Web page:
Sitting across from Harris had me thinking about how I’ve devoted a good deal of my life to analyzing how the media, and Americans more generally, treat powerful women. And here is the most powerful woman—quite literally one heartbeat away from the presidency. She is the first female, first Black and first South Asian American vice president. But before that, she was the first female district attorney in San Francisco and first female attorney general of California. “In this year of our Lord 2022, it is a shame that we are still making firsts,” Harris said, recalling how her mother would say that while she “may be the first to do many things,” she should make sure she’s not the last. “That’s why it is very important to me to make sure that I create a path and widen the path for others,” she said.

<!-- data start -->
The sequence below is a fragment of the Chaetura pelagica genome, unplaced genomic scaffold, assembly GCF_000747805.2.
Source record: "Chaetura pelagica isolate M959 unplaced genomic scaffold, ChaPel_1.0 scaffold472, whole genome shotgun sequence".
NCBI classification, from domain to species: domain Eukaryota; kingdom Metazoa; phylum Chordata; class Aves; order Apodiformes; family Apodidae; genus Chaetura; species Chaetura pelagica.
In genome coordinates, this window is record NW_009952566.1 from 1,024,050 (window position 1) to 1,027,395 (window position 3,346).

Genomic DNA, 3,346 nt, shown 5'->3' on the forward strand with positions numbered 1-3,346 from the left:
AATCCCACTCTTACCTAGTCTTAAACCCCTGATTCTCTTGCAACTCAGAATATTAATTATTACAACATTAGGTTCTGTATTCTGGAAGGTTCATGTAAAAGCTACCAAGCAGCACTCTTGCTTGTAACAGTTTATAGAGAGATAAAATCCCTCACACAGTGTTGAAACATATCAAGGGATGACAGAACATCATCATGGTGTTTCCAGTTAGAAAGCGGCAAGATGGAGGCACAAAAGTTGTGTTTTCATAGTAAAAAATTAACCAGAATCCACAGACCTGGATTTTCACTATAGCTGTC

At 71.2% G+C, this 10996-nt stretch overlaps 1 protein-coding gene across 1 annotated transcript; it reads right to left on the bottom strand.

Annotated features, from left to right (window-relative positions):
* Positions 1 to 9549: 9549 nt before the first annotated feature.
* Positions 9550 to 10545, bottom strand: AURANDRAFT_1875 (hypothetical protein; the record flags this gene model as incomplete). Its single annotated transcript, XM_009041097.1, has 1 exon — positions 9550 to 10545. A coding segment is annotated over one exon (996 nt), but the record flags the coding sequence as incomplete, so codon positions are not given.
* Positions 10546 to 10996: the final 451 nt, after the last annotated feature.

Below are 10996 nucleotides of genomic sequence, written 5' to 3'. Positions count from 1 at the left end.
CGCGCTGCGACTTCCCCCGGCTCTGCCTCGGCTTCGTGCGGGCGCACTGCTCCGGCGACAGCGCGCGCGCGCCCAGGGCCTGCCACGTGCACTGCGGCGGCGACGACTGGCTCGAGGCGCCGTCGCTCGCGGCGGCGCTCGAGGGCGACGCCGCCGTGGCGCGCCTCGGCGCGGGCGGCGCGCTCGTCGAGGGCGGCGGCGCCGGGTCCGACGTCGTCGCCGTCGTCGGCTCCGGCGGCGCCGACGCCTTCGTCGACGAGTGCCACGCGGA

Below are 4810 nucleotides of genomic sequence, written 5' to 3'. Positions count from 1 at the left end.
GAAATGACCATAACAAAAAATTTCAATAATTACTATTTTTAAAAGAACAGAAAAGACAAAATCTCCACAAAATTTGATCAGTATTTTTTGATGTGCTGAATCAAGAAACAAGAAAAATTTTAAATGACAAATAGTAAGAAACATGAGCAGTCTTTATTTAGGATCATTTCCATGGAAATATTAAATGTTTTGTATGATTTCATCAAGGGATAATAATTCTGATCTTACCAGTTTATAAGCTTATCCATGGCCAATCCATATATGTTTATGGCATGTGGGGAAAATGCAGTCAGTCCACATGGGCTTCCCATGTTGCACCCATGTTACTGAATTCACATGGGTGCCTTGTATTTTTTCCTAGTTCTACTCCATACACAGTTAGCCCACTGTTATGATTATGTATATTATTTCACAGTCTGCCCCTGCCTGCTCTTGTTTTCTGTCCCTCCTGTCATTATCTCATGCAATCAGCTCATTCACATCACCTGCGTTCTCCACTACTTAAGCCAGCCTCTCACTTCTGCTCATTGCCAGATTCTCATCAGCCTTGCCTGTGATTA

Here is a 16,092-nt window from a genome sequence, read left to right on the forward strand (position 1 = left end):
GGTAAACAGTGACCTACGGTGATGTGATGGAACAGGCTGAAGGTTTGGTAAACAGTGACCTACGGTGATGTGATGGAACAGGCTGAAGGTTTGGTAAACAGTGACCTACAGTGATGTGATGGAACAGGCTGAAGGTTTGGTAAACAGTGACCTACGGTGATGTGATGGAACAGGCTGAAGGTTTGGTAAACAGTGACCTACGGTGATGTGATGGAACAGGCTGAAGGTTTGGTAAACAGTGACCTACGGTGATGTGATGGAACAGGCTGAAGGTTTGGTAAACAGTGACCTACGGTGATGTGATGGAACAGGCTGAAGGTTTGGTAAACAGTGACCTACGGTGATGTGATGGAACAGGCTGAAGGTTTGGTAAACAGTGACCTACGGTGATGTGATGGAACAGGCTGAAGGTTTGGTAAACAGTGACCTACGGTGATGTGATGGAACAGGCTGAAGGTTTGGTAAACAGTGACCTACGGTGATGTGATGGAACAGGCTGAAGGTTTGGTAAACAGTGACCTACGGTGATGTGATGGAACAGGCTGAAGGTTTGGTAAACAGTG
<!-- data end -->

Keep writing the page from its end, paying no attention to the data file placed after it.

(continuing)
But despite such achievements, it occurs to me during our interview that the vice president of the United States is actually trying to make me feel comfortable. Perhaps it’s a function of the world we all inhabit, but the female vice president is way friendlier and more accommodating than a man in her position would ever be. There is an anxiety in her office—the staff is obsessive about getting every last detail right. No one says it to me explicitly, but you can sense in the carefulness and precision of every word and gesture that the success of the vice president is about more than just her. Harris is saddled with the burden of being first. Anything she does will attract more scrutiny, anything she doesn’t do will attract more scorn. There is a tension that permeates the world surrounding her. Being first is never comfortable.